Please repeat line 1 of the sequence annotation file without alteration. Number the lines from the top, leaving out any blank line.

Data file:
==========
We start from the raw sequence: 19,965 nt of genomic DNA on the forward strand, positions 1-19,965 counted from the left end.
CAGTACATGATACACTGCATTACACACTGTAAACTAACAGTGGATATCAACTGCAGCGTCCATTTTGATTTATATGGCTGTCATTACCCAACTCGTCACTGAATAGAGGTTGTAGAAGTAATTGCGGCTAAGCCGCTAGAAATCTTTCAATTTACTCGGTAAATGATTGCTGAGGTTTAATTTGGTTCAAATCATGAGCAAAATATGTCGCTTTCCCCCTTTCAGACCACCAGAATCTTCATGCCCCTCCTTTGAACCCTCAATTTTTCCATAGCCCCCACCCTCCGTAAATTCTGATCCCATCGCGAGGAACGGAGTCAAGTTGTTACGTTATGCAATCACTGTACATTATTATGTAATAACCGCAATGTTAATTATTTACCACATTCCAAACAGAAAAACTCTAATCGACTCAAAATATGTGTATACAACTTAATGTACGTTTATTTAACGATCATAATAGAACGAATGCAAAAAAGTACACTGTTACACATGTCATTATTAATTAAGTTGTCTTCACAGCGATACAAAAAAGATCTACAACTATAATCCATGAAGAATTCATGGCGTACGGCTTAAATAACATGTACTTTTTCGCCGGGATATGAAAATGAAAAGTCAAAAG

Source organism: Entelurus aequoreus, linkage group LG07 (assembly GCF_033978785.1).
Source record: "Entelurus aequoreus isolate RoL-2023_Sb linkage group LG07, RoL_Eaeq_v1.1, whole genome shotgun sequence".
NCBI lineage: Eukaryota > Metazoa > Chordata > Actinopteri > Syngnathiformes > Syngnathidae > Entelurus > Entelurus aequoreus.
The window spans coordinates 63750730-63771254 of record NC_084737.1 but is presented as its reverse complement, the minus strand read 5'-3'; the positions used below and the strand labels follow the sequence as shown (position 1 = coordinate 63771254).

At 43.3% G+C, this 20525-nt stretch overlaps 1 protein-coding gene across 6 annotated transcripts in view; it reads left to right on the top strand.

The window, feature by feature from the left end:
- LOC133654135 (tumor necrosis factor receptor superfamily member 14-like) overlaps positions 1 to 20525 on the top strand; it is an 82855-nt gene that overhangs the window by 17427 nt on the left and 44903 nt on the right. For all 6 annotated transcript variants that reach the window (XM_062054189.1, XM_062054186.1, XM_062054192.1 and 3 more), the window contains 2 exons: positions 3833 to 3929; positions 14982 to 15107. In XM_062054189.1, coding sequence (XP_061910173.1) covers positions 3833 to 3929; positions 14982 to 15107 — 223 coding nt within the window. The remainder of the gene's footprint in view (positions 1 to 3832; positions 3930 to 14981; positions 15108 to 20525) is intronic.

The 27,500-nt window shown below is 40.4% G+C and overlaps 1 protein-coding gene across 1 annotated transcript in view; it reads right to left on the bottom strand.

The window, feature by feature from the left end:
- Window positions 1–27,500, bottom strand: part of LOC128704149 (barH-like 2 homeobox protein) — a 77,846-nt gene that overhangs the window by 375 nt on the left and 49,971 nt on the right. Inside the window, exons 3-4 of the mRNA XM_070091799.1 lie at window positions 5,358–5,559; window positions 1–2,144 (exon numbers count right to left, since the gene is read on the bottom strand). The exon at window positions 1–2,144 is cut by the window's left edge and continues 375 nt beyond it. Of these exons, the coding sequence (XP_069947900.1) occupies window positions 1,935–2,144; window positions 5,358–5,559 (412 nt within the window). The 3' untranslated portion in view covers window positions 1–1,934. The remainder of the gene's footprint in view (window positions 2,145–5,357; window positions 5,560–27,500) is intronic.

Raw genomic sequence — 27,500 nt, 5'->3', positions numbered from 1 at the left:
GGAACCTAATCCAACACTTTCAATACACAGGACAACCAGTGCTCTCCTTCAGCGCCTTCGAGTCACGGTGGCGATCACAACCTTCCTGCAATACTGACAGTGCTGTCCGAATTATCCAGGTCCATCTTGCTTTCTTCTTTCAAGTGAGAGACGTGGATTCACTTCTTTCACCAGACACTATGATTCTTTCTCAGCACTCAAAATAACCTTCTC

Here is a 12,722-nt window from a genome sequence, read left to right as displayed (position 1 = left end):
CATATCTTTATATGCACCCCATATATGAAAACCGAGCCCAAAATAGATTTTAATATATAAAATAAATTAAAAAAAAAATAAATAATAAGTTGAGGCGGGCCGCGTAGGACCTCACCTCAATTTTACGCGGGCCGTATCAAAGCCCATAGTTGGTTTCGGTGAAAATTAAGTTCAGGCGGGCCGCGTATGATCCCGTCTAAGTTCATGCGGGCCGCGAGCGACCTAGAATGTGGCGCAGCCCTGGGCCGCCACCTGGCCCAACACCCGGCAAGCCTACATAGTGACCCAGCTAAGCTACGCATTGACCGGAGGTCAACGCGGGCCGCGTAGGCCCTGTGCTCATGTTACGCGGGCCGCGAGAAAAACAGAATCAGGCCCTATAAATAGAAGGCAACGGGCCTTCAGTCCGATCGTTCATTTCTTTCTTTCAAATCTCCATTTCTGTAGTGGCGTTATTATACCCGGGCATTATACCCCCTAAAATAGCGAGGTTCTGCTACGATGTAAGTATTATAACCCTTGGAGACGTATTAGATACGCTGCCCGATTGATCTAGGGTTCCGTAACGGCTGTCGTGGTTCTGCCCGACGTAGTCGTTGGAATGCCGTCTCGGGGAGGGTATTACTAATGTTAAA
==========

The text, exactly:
We start from the raw sequence: 19,965 nt of genomic DNA on the forward strand, positions 1-19,965 counted from the left end.